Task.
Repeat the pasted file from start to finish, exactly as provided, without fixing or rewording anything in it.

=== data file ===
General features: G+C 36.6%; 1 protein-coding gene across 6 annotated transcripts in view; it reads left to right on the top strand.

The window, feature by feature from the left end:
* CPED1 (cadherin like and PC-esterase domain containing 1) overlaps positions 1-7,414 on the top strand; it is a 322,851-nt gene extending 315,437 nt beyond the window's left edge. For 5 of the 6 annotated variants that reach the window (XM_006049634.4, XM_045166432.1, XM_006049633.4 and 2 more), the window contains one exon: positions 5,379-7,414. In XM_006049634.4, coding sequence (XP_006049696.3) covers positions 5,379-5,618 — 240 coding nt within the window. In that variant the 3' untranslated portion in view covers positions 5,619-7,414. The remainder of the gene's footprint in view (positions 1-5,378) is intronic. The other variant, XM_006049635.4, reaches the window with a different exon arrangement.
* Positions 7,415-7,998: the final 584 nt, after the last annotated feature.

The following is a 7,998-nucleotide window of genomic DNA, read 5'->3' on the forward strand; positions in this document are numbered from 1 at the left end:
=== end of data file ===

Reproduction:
General features: G+C 36.6%; 1 protein-coding gene across 6 annotated transcripts in view; it reads left to right on the top strand.

The window, feature by feature from the left end:
* CPED1 (cadherin like and PC-esterase domain containing 1) overlaps positions 1-7,414 on the top strand; it is a 322,851-nt gene extending 315,437 nt beyond the window's left edge. For 5 of the 6 annotated variants that reach the window (XM_006049634.4, XM_045166432.1, XM_006049633.4 and 2 more), the window contains one exon: positions 5,379-7,414. In XM_006049634.4, coding sequence (XP_006049696.3) covers positions 5,379-5,618 — 240 coding nt within the window. In that variant the 3' untranslated portion in view covers positions 5,619-7,414. The remainder of the gene's footprint in view (positions 1-5,378) is intronic. The other variant, XM_006049635.4, reaches the window with a different exon arrangement.
* Positions 7,415-7,998: the final 584 nt, after the last annotated feature.

The following is a 7,998-nucleotide window of genomic DNA, read 5'->3' on the forward strand; positions in this document are numbered from 1 at the left end: